(Reuters) -- Some 20 state attorneys general have joined the federal antitrust investigation of competing bids by the Dollar General Corp. and Dollar Tree Inc. to buy Family Dollar Stores Inc., a development that potentially complicates the companies’ efforts to win U.S. approval for a deal. The attorneys general concern focuses on the likelihood that the loss of one of the chains would lead to higher prices for discount-store customers, many of whom are poor, said two sources who spoke privately because they were not authorized to speak to reporters.
Family Dollar, the No. 2 U.S. discount retailer, had previously disclosed that state attorneys general were involved in the federal investigation, but gave no details.
The 20 states looking at this deal are similar in number to those looking at Comcast Corp.’s plan to buy Time Warner Cable Inc. and Sysco Corp.’s bid for US Foods Inc., both of which are high-profile deals.
Florida is a member of the multistate group, which joined the Federal Trade Commission to determine whether the deals were legal under antitrust law, according to Whitney Ray, a representative of Attorney General Pam Bondi.
Vermont has also joined, said Jill Abrams, an assistant attorney general in the state. In addition, Iowa is in the group, according to a source who was not authorized to speak to reporters.
Indiana is looking into the issue, but a representative declined to say whether it had formally joined the group.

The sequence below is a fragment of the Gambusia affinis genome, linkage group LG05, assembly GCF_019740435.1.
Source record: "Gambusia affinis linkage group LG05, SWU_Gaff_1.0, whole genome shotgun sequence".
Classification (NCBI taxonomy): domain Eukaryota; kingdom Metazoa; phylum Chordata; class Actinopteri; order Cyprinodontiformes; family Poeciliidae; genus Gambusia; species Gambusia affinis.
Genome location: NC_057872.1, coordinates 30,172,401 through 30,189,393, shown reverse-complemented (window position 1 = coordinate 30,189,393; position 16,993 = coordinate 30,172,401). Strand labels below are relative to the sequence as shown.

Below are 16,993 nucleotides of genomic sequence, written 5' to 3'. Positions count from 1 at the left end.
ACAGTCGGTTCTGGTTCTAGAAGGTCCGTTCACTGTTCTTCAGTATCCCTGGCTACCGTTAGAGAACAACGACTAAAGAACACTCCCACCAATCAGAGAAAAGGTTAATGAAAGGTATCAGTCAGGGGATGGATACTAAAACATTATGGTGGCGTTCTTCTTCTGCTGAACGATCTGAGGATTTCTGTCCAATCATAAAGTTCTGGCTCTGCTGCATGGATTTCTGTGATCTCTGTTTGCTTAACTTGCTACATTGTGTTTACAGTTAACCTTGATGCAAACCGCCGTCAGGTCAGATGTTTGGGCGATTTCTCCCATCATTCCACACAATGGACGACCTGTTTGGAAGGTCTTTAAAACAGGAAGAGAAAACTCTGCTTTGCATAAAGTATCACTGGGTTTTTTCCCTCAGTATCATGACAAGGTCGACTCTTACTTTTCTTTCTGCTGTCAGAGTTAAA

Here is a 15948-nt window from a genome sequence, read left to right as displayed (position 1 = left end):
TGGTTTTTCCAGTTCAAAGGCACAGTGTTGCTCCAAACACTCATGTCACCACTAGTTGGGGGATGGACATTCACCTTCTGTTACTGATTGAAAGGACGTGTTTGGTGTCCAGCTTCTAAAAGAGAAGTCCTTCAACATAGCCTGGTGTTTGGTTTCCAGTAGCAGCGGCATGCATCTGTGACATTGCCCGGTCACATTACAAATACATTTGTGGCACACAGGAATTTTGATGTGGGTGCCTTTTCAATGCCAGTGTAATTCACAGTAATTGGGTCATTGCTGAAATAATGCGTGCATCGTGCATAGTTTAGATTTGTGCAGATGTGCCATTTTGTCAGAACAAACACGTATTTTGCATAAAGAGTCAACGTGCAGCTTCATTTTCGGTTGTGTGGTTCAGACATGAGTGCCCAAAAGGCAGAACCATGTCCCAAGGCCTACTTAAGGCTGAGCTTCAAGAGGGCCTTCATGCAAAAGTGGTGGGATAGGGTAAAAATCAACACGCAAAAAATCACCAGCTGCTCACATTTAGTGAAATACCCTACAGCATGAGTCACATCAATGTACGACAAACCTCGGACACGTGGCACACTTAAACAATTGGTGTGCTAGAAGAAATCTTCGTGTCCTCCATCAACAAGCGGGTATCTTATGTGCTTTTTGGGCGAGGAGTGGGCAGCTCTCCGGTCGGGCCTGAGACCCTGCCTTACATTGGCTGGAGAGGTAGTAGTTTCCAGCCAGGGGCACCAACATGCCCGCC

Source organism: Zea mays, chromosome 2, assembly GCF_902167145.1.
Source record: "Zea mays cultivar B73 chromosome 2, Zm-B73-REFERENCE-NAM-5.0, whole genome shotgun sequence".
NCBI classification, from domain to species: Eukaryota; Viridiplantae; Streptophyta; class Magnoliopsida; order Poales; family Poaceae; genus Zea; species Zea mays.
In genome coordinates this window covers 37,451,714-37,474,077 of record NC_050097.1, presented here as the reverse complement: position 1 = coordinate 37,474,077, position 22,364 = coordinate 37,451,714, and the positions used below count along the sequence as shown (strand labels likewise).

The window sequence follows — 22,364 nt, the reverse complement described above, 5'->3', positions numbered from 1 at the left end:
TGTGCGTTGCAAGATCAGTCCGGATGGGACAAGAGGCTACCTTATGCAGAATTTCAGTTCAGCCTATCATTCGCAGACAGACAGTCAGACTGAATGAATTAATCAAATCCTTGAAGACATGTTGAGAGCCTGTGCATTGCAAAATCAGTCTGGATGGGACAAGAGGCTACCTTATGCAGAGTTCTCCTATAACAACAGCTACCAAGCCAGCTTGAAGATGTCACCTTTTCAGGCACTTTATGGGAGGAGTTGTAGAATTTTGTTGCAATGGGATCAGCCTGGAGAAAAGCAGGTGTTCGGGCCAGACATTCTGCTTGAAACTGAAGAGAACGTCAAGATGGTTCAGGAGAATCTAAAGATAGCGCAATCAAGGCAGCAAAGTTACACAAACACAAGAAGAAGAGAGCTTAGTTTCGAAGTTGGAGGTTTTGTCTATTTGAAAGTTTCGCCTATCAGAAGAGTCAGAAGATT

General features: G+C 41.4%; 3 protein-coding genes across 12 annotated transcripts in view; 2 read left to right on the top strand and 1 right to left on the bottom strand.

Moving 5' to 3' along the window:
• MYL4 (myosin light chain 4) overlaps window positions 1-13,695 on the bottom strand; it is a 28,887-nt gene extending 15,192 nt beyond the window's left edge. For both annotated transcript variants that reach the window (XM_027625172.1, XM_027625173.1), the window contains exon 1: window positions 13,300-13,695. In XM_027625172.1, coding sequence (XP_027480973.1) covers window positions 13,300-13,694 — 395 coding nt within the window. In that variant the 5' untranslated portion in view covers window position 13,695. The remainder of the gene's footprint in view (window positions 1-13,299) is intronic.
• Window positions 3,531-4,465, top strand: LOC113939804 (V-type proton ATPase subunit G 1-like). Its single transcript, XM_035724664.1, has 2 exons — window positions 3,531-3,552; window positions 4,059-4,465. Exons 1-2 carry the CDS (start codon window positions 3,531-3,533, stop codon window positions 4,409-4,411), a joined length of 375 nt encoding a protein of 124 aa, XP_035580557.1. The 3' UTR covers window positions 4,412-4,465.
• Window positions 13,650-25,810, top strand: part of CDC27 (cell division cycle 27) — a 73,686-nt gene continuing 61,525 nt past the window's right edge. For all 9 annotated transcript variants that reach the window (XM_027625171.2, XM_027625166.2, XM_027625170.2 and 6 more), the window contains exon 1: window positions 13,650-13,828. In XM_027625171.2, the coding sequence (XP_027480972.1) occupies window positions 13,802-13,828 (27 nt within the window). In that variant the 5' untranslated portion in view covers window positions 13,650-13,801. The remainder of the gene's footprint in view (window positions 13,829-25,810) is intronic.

The presence of the state attorneys general gives the FTC additional lawyers to look at the case, much-needed knowledge of how the merging companies function in a given state and how the deal would affect a state’s consumers, said Allen Grunes, an antitrust attorney with the Konkurrenz Group in Washington.
“There are times [when the] federal government wants to do one remedy and you have a state or two who believe that there should be more done in their state. They at times will negotiate additional divestitures,” Grunes said.
Dollar Tree and Family Dollar declined comment. Dollar General has previously said it remained committed to the transaction and would continue to work with the FTC.
Family Dollar, with 8,100 discount stores in 46 states, has been targeted for a takeover by both Dollar Tree, with 5,282 stores in 48 states, and by Dollar General, the big dog in discount retailing with 11,000 stores in 40 states.
Family Dollar reported a 47 percent drop in quarterly profit Thursday as margins fell due to higher discounting. Net income fell to $41.4 million, or 36 cents per share, in the fiscal first quarter ended Nov. 29, from $78 million, or 68 cents per share, a year earlier.
Family Dollar agreed to be bought by smaller rival Dollar Tree for $8.50 billion in cash and stock and rejected a hostile, $9.1 billion offer from Dollar General because of antitrust concerns.
In December, Family Dollar shareholders voted by a wide margin to put off a vote approving the Dollar Tree offer, indicating interest in the higher offer despite its risk.
(Reporting by Diane Bartz; Editing by Leslie Adler)